Salman Toor’s response would be it may be easier in a North American context to recognize these things. But for combined familial and cultural reasons, he coded many of his early paintings out of a sense of physical fear and emotional rejection. His cover was to develop a special kind of coding and a special palette.
This is interesting, a very contemporary example of queer coding. I like the idea of the queer palette. We’ve been talking about western European and neoclassical traditions, but with every queer code there’s a fascinating question of its legibility to other queer people, cross-culturally, and how these codes are maintained and shared. My own paintings can be read as homoerotic paeans, but they’ve also been misunderstood as portraits of people I’ve known personally. Sometimes the male figures I’ve painted have even been mistaken for women, which is particularly insightful. A code, which aims to telegraph a specific hidden desire, can sometimes open up unimagined avenues of meaning, a whole new spectrum of ways in which people can interpret the work. I deliberately excise my subjects from the material of desire in which they appeared so that they can be mis- or newly interpreted. They’re intimate decoys in a way, ciphers, but also culturally declarative articles—I still consider them very much aligned with the identity politics and identity art of the 1990s, which was what I was immersed in as an art student.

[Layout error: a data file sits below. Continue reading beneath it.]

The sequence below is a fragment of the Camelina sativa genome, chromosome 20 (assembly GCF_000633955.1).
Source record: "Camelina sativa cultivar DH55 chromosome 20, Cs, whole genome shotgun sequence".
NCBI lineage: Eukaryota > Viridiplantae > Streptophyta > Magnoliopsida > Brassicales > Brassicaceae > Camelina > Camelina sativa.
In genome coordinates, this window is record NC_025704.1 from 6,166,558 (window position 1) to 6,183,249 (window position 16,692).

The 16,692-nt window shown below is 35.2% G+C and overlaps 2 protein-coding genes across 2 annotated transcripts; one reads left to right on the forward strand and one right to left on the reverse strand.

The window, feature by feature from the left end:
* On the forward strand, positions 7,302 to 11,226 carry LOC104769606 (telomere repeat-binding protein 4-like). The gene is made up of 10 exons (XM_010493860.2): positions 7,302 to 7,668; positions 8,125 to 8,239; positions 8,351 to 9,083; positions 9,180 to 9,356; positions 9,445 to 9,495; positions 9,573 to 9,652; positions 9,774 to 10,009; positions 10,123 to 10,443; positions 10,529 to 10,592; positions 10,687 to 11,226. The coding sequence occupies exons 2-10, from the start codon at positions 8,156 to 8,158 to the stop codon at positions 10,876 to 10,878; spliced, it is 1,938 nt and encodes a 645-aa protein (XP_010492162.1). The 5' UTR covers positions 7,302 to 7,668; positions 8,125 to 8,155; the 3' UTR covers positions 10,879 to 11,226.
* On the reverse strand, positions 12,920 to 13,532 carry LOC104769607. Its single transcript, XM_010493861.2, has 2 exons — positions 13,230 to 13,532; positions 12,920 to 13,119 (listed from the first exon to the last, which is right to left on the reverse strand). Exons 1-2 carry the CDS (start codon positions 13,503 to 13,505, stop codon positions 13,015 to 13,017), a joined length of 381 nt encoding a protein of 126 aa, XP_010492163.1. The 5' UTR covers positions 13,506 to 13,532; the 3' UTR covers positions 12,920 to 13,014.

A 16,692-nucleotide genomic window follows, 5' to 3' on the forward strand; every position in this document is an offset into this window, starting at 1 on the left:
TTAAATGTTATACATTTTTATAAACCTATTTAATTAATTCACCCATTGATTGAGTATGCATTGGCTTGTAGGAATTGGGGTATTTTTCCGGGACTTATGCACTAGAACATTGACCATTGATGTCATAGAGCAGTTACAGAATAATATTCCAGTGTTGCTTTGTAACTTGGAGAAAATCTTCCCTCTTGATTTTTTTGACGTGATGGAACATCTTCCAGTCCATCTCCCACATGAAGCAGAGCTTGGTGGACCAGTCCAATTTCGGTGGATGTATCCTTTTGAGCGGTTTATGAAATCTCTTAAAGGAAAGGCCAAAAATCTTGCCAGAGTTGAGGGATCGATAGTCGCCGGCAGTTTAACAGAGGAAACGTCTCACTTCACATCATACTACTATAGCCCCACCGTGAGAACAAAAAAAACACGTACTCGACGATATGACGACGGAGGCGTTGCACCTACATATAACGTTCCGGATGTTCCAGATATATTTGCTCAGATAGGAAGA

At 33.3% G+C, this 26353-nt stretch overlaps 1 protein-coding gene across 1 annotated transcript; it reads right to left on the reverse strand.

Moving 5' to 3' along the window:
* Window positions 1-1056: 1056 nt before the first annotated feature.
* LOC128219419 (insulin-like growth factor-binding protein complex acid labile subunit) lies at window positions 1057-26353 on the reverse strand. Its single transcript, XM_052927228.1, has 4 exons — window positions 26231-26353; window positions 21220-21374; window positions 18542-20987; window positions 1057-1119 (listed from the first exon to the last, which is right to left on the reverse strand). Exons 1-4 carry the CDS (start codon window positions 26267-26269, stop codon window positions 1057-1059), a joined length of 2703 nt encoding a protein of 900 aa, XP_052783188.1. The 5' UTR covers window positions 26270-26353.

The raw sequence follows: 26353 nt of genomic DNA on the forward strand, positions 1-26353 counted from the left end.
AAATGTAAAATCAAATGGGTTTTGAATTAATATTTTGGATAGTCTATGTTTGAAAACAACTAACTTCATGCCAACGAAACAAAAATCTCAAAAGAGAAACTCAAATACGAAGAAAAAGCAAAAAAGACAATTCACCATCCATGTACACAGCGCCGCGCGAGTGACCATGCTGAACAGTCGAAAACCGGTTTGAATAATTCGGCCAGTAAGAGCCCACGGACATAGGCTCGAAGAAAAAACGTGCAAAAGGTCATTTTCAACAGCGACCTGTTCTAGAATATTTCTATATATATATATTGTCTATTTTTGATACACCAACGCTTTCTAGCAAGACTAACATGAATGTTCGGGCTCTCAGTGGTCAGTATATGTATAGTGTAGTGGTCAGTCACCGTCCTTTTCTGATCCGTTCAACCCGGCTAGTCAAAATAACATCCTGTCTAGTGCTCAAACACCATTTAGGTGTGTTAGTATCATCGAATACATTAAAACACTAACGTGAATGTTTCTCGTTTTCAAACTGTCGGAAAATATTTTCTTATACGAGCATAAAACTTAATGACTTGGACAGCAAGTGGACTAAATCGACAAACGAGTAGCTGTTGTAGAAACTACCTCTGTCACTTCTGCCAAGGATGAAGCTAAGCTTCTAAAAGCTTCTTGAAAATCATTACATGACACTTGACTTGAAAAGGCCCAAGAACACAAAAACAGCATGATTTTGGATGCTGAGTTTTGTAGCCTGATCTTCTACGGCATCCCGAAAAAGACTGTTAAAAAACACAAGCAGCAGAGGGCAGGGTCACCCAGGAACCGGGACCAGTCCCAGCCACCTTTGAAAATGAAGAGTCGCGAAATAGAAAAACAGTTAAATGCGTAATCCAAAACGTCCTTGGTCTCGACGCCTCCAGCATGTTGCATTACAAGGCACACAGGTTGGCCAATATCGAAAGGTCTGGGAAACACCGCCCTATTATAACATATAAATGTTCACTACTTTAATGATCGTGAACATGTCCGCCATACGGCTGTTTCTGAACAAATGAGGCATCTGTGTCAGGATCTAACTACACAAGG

A two-volume, almost 2,000-page collected poems of WH Auden has recently been published and it is revelatory. Homosexuality was still subject to criminal sanctions in Britain until 1967, so when he writes “Lullaby,” with its exquisite opening “Lay your sleeping head, my love / Human on my faithless arm,” the poem had to be genderless. The poem goes on to say that “Soul and body have no bounds,” but they did have bounds, and they were legal and moral. It’s astonishing to think that Auden, one of the greatest poets of the 20th century, was still subject, only five years before he died, to the necessity for a verbal code. It wasn’t just about representation and images; it was also about how language functioned.